The Bank of Canada cannot decide which way to go

The Bank of Canada cannot decide. They tightened monetary conditions by raising rates, most recently in July and September, sending the Loonie higher.  But this week they reversed course in dramatic fashion.

So which is the more likely path for interest rates in the next year? Higher or lower?

Following Wednesday’s announcement the Loonie traded a full cent lower against the US dollar. That move tells us that the announcement caught traders by surprise.

Source: Thomson ONE

It has been quite a roller coaster ride for the Loonie since May 3 when it closed below 73 cents, early September at 82 cents and now late October down to less than 78 cents. I wouldn’t be surprised to see the May lows retested before year-end. The strength since May wasn’t based on a solid foundation.

The BOC’s statements in July 12 and September 6 were unequivocal in their hawkish tone. To paraphrase it sounded something like: Rates must go higher because the Canadian economy is so strong.

In July: “Canada’s economy is robust, fueled by household spending,” the BOC said.

And on September 6:

“Recent economic data have been stronger than expected, supporting the Bank’s view that growth in Canada is becoming more broadly-based and self-sustaining. Consumer spending remains robust, underpinned by continued solid employment and income growth.”

I didn’t buy into their argument then because household debt growth is unsustainable and that’s where most of the buying power has been coming from.

But economists are trained to ignore debt and lending as those factors are not central to their economic models so the BOC focused on strong results from consumer spending.

But something happened between September 6 and October 25 and the Bank of Canada is now changing course:

On October 25:

Housing and consumption are forecast to slow in light of policy changes affecting housing markets and higher interest rates. Because of high debt levels, household spending is likely more sensitive to interest rates than in the past.”

All of this wavering between hot and cold is surprising because the BOC has been consistent in warning about two serious risks to the economy in every financial system review in the last few years. The latest in June 2017, was no exception:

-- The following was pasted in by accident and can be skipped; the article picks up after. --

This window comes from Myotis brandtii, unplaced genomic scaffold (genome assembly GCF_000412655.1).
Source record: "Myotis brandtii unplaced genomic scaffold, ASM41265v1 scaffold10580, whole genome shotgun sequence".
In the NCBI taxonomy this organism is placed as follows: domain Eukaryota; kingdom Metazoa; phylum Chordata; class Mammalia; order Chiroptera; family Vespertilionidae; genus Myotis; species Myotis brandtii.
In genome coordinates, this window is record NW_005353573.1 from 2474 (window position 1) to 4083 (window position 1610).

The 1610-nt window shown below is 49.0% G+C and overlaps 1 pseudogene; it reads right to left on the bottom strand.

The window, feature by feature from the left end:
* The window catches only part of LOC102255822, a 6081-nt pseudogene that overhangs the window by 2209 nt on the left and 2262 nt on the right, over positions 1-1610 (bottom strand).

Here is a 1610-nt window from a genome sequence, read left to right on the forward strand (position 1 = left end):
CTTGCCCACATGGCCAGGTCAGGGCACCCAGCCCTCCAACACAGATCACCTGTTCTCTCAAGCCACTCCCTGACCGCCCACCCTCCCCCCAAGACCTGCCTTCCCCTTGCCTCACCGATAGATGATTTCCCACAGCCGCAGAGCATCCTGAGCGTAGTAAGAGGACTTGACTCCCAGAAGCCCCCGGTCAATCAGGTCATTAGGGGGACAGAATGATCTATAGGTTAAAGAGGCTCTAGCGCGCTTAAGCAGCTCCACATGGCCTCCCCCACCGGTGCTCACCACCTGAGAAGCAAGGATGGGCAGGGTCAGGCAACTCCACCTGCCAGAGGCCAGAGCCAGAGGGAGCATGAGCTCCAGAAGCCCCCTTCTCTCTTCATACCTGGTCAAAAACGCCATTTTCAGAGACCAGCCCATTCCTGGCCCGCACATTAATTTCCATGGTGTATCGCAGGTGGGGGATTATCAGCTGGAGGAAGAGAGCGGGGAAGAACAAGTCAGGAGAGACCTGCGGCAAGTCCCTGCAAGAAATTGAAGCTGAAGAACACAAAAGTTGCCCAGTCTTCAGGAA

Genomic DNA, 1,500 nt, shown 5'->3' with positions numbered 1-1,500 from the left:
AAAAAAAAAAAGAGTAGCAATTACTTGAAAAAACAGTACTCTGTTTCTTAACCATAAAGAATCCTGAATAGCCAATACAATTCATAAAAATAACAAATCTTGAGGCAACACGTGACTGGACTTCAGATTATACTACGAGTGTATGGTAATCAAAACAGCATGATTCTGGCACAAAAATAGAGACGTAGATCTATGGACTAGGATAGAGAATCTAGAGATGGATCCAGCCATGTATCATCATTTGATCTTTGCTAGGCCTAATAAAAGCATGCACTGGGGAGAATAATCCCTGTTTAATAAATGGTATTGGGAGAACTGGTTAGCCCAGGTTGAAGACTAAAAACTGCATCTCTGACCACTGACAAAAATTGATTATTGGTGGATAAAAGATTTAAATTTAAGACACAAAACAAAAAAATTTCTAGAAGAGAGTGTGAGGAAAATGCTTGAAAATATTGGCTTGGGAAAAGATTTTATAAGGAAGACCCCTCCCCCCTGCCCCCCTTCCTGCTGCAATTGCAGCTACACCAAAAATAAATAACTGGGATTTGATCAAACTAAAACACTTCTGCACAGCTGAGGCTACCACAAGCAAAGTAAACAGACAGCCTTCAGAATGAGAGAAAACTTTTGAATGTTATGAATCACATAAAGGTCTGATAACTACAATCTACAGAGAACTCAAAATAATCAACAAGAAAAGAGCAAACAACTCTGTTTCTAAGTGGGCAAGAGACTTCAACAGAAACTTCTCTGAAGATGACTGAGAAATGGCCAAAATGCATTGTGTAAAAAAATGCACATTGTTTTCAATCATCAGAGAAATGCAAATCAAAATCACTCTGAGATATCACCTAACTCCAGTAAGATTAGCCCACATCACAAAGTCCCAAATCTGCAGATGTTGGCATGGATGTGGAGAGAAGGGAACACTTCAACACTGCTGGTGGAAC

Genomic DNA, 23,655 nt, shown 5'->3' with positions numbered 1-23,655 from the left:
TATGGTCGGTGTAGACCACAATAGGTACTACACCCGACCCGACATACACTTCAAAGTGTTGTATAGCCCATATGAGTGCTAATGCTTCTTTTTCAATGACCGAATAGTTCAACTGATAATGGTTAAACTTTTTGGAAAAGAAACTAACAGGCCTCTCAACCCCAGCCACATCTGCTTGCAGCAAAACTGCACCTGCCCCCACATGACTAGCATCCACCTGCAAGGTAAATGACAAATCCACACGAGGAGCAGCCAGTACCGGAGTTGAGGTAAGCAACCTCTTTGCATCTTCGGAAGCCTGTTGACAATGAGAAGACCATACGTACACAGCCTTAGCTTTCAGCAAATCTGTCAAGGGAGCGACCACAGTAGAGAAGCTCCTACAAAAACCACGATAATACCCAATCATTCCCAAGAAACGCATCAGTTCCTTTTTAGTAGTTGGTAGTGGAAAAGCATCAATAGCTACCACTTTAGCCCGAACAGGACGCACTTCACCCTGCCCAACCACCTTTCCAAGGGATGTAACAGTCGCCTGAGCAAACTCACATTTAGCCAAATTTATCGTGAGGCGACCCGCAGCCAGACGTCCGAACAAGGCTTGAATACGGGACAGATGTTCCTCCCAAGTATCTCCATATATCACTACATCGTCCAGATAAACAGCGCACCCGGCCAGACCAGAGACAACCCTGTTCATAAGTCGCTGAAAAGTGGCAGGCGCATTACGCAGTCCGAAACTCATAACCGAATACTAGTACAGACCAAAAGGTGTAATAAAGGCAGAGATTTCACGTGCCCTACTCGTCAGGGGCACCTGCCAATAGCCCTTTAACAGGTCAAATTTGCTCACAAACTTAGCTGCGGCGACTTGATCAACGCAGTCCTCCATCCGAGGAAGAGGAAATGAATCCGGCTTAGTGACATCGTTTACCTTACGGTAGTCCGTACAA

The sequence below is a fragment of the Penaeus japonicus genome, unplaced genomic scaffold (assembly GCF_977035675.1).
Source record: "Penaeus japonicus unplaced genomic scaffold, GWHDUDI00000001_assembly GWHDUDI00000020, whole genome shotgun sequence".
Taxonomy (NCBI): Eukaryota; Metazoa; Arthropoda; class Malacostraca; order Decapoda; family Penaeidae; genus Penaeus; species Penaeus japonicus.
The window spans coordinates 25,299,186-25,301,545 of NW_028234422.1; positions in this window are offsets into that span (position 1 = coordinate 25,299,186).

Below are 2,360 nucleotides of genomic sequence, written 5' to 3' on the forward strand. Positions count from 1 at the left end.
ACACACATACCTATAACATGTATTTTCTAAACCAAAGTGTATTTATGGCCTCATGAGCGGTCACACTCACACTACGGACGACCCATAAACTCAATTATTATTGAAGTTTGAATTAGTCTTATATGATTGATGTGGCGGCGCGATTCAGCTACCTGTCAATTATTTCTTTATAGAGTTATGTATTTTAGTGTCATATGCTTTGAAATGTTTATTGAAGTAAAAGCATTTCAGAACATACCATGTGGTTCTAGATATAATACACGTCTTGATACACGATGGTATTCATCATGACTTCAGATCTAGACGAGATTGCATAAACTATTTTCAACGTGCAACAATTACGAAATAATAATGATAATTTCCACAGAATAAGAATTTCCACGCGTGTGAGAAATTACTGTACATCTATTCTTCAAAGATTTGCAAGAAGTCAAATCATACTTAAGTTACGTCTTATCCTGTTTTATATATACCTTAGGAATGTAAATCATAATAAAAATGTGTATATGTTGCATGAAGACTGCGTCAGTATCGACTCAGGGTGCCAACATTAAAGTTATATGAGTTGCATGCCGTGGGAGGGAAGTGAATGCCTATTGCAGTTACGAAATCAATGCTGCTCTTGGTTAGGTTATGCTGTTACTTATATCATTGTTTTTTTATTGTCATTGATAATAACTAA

Key Vulnerabilities in the Canadian Financial System

 

The most important vulnerabilities for the Canadian financial system in the judgment of Governing Council are interrelated:

 

  • elevated level of Canadian household indebtedness
  • imbalances in the Canadian housing market

Page 3 of Bank of Canada FSR June 2017.

On page 4 of the FSR the BOC continues to beat the drum saying,

“The vulnerability associated with household indebtedness has increased.”

So the people that write the Financial System Review are watching the changes in mortgage debt and consumer finance closely and they are worried that the rapid growth in consumer borrowing might cause a problem if anything goes wrong such as a recession, higher interest rates or changes in mortgage rules.

So the October 25 announcement fits with that view — that increasing interest rates could be dangerous given the dependence of the economy on consumers going deeper and deeper into debt. Or, as some people prefer — households accessing credit.

The final word to David Madani of Capital Economics:

Overall, the Bank’s policy statement sounded less hawkish … due to the worsening outlook for NAFTA, domestic housing risks and the potential increased sensitivity of heavily indebted households to higher interest rates…. (W)e expect the pace of economic growth to slow more than policymakers expect next year. If we are correct, then the Bank would presumably have no other choice but to reverse course. That isn’t something that markets are taking seriously at this stage, but they will be next year, with downside risks to the Canadian dollar.”

Capital Economics – Canada Update, October 25 2017

 

Hilliard MacBeth

 

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